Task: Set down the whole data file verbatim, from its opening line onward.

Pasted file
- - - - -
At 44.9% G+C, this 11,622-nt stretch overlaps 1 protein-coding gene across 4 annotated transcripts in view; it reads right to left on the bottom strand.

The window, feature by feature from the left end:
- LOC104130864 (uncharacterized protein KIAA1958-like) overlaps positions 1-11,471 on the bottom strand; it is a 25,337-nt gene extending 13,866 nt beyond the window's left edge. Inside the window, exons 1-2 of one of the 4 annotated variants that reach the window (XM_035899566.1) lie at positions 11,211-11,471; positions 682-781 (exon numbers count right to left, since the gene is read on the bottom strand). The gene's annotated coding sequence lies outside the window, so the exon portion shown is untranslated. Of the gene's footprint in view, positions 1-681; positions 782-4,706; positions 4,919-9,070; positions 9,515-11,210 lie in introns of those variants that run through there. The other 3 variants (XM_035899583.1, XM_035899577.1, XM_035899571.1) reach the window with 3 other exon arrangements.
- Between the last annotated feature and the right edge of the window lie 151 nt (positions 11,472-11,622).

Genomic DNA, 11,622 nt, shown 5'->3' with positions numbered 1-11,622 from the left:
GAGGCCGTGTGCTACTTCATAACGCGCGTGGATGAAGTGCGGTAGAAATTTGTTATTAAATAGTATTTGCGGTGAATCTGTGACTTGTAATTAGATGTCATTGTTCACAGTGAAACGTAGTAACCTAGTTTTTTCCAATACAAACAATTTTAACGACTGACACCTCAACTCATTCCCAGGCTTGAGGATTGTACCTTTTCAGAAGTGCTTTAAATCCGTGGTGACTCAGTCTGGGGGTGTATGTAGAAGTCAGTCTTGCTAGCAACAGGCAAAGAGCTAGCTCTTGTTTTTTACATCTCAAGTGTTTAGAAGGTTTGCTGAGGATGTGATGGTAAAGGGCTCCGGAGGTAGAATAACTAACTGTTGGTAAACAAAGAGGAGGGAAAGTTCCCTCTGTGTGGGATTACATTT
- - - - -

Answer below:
At 44.9% G+C, this 11,622-nt stretch overlaps 1 protein-coding gene across 4 annotated transcripts in view; it reads right to left on the bottom strand.

The window, feature by feature from the left end:
- LOC104130864 (uncharacterized protein KIAA1958-like) overlaps positions 1-11,471 on the bottom strand; it is a 25,337-nt gene extending 13,866 nt beyond the window's left edge. Inside the window, exons 1-2 of one of the 4 annotated variants that reach the window (XM_035899566.1) lie at positions 11,211-11,471; positions 682-781 (exon numbers count right to left, since the gene is read on the bottom strand). The gene's annotated coding sequence lies outside the window, so the exon portion shown is untranslated. Of the gene's footprint in view, positions 1-681; positions 782-4,706; positions 4,919-9,070; positions 9,515-11,210 lie in introns of those variants that run through there. The other 3 variants (XM_035899583.1, XM_035899577.1, XM_035899571.1) reach the window with 3 other exon arrangements.
- Between the last annotated feature and the right edge of the window lie 151 nt (positions 11,472-11,622).

Genomic DNA, 11,622 nt, shown 5'->3' with positions numbered 1-11,622 from the left:
GAGGCCGTGTGCTACTTCATAACGCGCGTGGATGAAGTGCGGTAGAAATTTGTTATTAAATAGTATTTGCGGTGAATCTGTGACTTGTAATTAGATGTCATTGTTCACAGTGAAACGTAGTAACCTAGTTTTTTCCAATACAAACAATTTTAACGACTGACACCTCAACTCATTCCCAGGCTTGAGGATTGTACCTTTTCAGAAGTGCTTTAAATCCGTGGTGACTCAGTCTGGGGGTGTATGTAGAAGTCAGTCTTGCTAGCAACAGGCAAAGAGCTAGCTCTTGTTTTTTACATCTCAAGTGTTTAGAAGGTTTGCTGAGGATGTGATGGTAAAGGGCTCCGGAGGTAGAATAACTAACTGTTGGTAAACAAAGAGGAGGGAAAGTTCCCTCTGTGTGGGATTACATTT